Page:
A few months ago, I made an eight-day silent retreat. Following St. Ignatius’s advice, I began my prayer trying to “see myself standing before God our Lord.” Sitting in silence with closed eyes, I tried to concentrate and see God before me. Image after image slid through my imagination like an old picture show: the old father, the wise mother, the waterfall, the sun, anything. Each one, however, was insufficient, and I was left unsatisfied. To the blank darkness of my eyelids I prayed, “God, just let me see YOU.”
Nothing appeared. There was no vision, no way to see myself standing before God. The image in my mind was no different from the image before my naked eye: air and objects, none of which supplied the full essence of God. With a knot in my stomach I began to wonder, “have I been praying to nothing my entire life?”
I began to feel like the ground had vanished beneath me and yet was still firmly standing upon something. Nervous, frightened, and confused, my mind became flooded with questions of what God’s existence really was. I was sensing something whose essence was ultimately beyond my senses. I was experiencing the poverty of my eyes, of my imagination, my words, and my spirit. God, though beyond my grasp, was still somehow present. Perhaps reality and visibility, reality and comprehension are vastly different things, I thought.
“Nada, nada, nada, nada, nada.” Nothing.
‘Nothing’ is how St. John of the Cross, one of the most famous mystics of all time, described his vision of God. This description could perhaps seem discouraging. So could recalling Mother Teresa’s prayer life. She once wrote, “I feel that terrible pain of loss…of God not being God, of God not existing.”
This admission of blindness and confusion however is deeply consoling to me. The ability to comprehend God only as “Nothing,” somehow did not deter John of the Cross from devoting his life to it, did not stop Mother Teresa from sacrificing everything for Jesus dwelling in the poor.
God’s transcendence, His invisibility is a painful paradox. It can tempt me to believe something lacks within me because I cannot see God. The invitation to live in faith can be scary and confusing. For it is, at times, an invitation into Nothingness. It is a mystery to me that even though I want God to be clear as the daylight, visible, and audible — “nada” can somehow be enough.
I find encouragement in the life of others. Sister Aelred, a Poor Clare nun, shares, “I say to God sometimes, if you would just let me see just for a moment, I would be quite satisfied, how beautiful you are, how wonderful you are, how amazing. Just let me see you just for a minute.”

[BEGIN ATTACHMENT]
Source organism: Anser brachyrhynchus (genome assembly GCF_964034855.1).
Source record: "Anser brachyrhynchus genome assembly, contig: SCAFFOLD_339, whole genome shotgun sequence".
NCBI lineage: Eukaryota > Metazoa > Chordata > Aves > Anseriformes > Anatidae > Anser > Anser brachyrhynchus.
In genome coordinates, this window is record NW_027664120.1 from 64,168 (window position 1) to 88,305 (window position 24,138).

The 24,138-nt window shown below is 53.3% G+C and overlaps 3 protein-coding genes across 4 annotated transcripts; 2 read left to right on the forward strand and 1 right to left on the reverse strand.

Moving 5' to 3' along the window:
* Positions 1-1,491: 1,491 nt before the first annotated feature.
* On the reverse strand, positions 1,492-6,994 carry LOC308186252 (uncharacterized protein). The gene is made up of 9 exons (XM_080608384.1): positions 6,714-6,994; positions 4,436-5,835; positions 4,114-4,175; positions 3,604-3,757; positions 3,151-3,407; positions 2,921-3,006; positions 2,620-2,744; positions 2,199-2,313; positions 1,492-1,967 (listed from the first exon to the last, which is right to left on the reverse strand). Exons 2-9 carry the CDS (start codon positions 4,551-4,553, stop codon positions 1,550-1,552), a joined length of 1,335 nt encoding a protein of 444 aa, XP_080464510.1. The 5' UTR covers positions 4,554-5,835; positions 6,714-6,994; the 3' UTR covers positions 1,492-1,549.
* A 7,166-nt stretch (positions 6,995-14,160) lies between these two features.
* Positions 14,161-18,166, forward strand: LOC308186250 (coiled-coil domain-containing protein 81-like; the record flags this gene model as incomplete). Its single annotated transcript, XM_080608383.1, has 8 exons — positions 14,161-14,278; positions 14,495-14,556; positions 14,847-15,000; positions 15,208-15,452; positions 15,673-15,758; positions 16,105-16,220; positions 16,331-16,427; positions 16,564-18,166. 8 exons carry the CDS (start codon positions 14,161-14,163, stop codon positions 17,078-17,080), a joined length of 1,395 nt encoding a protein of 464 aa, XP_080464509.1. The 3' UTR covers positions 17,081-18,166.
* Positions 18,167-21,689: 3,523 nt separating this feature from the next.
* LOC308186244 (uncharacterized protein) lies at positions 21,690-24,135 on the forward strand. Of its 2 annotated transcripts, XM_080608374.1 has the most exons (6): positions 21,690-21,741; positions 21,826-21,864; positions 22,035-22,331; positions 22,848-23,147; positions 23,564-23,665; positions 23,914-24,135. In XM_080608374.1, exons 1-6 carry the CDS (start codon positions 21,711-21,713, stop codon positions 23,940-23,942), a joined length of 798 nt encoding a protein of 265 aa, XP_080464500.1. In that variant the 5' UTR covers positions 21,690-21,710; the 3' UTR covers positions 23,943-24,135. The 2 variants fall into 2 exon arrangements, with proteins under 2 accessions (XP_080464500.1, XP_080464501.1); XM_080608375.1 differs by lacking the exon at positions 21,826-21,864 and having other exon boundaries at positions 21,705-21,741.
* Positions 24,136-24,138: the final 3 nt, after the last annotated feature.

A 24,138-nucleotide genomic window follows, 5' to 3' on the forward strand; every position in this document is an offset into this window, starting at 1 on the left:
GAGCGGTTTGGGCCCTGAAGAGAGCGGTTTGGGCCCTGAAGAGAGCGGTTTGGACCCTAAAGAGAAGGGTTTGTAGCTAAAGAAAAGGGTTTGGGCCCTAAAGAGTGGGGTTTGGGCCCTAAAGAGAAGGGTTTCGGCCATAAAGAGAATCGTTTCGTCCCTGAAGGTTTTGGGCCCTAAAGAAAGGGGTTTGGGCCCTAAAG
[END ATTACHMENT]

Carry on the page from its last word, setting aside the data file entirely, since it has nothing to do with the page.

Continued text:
Then, with a confident and warm smile she adds, “But He never does.”
Why then after so many years is Sister Aelred still wearing those silly clothes? Why didn’t she marry the man she loved, the one she could see and touch in a human body?
Grappling with God’s invisibility has allowed me not only to make peace with my limitations, but to understand prayer differently. I was not following St. Ignatius’s advice that day on retreat. I was trying to imagine God before me, not myself before God. The prayer reverses itself. The initiative is with God.
God is the pray-er. I am the object before God. My invitation is to simply sit defenseless, completely exposed to His gaze. And, noticing every flake of skin and cell of blood He smiles upon His creation.
Sitting cross-legged on my prayer chair, kneeling in the chapel or walking down the sidewalk, I no longer wait for the right image of God to appear. Rather, I sit, stand, walk, kneel trying to become conscious of how exposed I am to God. I become defenseless not only to His gaze, but to my wild and confusing desire to love Him.
As I sit exposed to the air, the fabric of my clothes, the trees, the sunlight, and the heat I realize that God recognizes all of it, down to the very protons. All of it upheld by God’s invisible but intentional work. Although not God, each created object becomes a sign-post plastered with the love and the call of God. Creation reaches for my attention, as if its purpose is to say on God’s behalf, “Come here. Just let me see you.”
Everything in my life is much simpler when I’ve been conscious, even for a moment, that Almighty God stares at me with intense love.